By all appearances, there’s a turncoat in the Democrats’ midst – a lawmaker with all the look of a Republican plant.
We’ve all heard of politicians putting personal interests above those of the nation. But there haven’t been many like Senator Joe Manchin of West Virginia.
Given President Joe Biden’s trenchantly progressive agenda, Senator Bernie Sanders talks of today being “a pivotal moment in American history.” But it won’t be by the time Mr. Manchin gets through with it. Torpedo Joe, as he might as well be called, has been shooting down one big leftist piece of legislation after another.
Without his support, the Democrats do not have a working majority in the Senate. The conservatively inclined Mr. Manchin knows it, and loves it – and is certainly taking advantage.
His latest move is blocking the Democrats’ clean electricity legislation, the centrepiece of Mr. Biden’s climate program and critical for the administration in reaching its carbon targets.
Being from a coal-dependent state, Mr. Manchin sees his popularity threatened if he supports the measure, even though he isn’t up for re-election until 2024. That’s not all that could be threatened: The 74-year-old former two-term governor of West Virginia is the founder of a private coal brokerage from which he raked in US$500,000 of income in 2020, and fellow Democrats regard him as a tool of the energy lobby.
The timing of his obstructionism could hardly be worse. The United Nations Climate Change Conference begins on Oct. 31 in Glasgow. The United States, one of the biggest emitters of greenhouse gases, now risks arriving there as a laggard, given its inability to spearhead global action.
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Canada, of course, will be affected by American failure. Of Mr. Manchin’s position, former Canadian environment minister Catherine McKenna said in an e-mail: “How brutal that he is holding a whole agenda hostage while he makes money from his family’s coal interests.”
It’s not just on climate that the West Virginian is a one-man wrecking crew. He opposes the Democrats on an expanded child tax credit, insisting on work requirements. He’s blocked COVID-19 relief payments. He opposes Mr. Biden’s plans to raise the federal minimum wage and to mandate background checks for nearly all gun sales.
He also stands hard against changing the Senate’s filibuster rules, which would allow Democrats to more easily circumvent Republican opposition and pass a voting rights bill, one which would turn back GOP voter suppression measures in a number of states.
Arizona Senator Kyrsten Sinema is the other big holdout for the Democrats, but she is more flexible on climate and other Biden measures.
The President’s multi-trillion social and infrastructure programs represent a major expansion of the welfare state. They risk ballooning the deficit and debt beyond reason. Mr. Manchin is hardly out of line, especially from a conservative perspective, in wanting to rein things in. But Mr. Biden won the election with his big spending plans, and opinion polls are currently showing broad support for them.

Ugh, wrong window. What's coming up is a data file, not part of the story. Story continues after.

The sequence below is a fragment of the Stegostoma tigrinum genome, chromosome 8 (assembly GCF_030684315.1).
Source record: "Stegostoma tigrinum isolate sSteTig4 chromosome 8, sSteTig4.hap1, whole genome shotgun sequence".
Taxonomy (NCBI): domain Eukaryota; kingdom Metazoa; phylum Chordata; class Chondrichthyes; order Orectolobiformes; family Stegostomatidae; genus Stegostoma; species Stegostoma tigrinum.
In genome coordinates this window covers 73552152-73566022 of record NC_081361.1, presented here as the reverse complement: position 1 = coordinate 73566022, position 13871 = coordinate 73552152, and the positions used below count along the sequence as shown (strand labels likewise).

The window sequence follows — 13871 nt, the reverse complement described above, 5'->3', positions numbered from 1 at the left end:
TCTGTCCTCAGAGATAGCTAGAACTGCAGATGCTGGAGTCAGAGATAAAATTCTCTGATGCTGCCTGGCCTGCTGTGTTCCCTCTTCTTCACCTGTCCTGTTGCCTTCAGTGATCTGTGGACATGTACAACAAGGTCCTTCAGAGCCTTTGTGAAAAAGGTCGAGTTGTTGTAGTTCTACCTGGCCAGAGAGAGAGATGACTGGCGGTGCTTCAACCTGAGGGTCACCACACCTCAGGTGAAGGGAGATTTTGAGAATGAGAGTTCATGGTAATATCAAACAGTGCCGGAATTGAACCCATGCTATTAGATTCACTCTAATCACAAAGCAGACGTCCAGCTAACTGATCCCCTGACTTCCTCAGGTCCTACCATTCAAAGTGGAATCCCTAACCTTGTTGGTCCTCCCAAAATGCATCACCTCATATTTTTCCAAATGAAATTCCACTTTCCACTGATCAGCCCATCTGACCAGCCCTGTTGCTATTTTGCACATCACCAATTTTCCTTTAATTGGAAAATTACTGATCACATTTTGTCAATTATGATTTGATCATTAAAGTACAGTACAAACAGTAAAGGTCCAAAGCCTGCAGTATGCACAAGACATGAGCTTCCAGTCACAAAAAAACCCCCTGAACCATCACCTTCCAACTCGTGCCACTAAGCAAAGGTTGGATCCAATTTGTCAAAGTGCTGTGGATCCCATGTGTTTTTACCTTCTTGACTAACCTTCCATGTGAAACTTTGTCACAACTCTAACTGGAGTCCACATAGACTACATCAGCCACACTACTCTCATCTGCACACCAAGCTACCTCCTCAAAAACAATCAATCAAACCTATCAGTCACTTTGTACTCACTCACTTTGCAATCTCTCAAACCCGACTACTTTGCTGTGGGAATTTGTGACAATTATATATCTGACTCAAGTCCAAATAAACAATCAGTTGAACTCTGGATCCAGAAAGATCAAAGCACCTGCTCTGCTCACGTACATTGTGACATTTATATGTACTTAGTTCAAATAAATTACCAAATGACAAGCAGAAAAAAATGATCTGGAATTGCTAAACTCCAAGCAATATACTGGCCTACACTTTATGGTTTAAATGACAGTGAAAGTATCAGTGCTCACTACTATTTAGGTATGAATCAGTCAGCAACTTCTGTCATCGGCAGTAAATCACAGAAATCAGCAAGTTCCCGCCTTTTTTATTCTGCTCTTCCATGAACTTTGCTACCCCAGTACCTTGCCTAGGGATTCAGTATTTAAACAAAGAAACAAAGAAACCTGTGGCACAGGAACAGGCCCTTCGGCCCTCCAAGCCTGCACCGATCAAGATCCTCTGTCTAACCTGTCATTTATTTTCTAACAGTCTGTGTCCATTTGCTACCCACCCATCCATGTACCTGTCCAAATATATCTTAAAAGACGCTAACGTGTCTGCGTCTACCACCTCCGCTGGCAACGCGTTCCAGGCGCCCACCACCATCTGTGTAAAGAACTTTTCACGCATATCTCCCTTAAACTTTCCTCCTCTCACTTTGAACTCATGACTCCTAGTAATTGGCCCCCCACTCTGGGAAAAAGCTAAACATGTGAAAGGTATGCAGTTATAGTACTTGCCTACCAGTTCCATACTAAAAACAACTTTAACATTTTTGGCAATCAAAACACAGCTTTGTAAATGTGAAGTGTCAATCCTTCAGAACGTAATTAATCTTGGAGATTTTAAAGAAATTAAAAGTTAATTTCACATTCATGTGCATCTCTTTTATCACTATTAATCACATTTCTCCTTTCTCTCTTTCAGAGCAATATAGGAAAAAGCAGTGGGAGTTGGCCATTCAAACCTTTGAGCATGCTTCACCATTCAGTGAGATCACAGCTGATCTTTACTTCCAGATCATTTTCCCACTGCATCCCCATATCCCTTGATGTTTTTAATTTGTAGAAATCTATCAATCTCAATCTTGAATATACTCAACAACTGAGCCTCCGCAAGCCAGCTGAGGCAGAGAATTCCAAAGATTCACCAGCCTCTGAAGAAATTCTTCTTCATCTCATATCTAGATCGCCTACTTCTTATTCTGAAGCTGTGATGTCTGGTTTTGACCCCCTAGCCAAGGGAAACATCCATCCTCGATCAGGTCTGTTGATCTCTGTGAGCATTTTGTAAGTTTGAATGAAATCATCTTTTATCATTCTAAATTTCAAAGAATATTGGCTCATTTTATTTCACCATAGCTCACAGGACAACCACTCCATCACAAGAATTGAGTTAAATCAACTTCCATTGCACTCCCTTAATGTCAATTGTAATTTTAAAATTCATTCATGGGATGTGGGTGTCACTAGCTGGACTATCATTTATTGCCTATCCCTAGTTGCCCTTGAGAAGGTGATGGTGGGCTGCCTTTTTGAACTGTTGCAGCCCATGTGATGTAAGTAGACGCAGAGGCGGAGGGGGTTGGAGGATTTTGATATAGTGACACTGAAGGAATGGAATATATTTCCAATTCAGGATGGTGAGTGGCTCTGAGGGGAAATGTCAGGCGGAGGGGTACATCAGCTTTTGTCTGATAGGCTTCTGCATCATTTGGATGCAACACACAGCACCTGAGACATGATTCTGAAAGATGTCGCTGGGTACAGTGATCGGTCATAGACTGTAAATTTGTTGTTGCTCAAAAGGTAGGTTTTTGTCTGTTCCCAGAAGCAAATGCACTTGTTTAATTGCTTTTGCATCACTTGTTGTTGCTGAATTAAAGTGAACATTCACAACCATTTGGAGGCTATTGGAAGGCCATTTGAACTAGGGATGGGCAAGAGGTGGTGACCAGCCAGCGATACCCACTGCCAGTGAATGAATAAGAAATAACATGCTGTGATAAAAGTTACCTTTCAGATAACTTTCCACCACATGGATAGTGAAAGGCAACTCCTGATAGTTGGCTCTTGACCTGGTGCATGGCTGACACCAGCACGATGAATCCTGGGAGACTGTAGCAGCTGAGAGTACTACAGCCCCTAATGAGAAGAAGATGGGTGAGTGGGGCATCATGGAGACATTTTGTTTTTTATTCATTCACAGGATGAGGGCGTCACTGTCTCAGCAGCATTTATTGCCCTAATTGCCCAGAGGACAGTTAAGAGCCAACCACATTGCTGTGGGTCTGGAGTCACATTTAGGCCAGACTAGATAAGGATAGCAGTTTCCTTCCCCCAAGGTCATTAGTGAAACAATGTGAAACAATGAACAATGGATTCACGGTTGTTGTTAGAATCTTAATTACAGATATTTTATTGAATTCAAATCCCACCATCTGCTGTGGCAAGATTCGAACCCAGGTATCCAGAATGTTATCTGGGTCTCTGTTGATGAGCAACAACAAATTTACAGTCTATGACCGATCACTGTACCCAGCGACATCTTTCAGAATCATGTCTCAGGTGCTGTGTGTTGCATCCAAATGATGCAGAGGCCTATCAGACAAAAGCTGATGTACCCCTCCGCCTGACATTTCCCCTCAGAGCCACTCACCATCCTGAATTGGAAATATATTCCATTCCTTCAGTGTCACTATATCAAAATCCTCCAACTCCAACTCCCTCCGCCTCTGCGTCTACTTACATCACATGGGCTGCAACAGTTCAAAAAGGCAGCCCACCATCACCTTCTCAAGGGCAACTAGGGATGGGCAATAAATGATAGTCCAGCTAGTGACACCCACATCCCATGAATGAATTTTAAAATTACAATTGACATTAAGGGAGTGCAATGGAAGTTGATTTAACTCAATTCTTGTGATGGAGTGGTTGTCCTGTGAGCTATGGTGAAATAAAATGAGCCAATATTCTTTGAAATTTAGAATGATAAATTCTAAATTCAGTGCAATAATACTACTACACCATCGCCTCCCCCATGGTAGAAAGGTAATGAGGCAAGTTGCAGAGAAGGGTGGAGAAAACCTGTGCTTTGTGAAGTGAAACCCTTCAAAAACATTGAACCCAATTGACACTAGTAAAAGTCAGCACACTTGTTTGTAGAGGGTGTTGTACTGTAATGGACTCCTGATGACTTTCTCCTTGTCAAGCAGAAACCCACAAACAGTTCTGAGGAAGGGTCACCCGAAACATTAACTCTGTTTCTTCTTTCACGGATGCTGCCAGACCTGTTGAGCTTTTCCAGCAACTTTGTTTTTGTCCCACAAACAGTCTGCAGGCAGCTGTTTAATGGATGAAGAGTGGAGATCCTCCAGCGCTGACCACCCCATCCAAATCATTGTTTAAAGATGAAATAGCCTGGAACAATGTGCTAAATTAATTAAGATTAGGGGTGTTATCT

His big electricity measure would pay utilities to clean up their act and fine them if they don’t. Mr. Manchin complains that the program uses taxpayer dollars to pay private companies to do things they’re already doing anyway.
The personable lawmaker and former college quarterback has, remarkably, been able to win as a Democrat in a state that has, since 2000, consistently voted Republican in presidential elections, and that Donald Trump won by 38.9 points in the last election. As the Democrats have turned further portside, Mr. Manchin has found himself more estranged from his colleagues, but it’s clear he doesn’t care if he alienates them. “What are they going to do,” Mr. Manchin said, “go into West Virginia and campaign against me? Please, that would help me more than anything.”
Mr. Sanders went after him last week in a West Virginia newspaper column. But Mr. Manchin came back hard: “I will not vote for a reckless expansion of government programs. No op-ed from a self-declared independent socialist is going to change that.”
On climate legislation, the White House has all but lost hope it can change Mr. Manchin’s mind. It is now looking at alternative ways to reduce carbon output such as executive actions and other legislative initiatives, one possibly being a carbon tax. The latter would be going the Canadian route, and it would be “way more helpful,” Ms. McKenna said. “I spoke with many Republicans who support it.”
If Republicans get on board, perhaps Torpedo Joe might as well. But on a raft of liberal measures, he is holding sway and will likely get his way, changing Mr. Biden’s big left transformation into a more modest turn.
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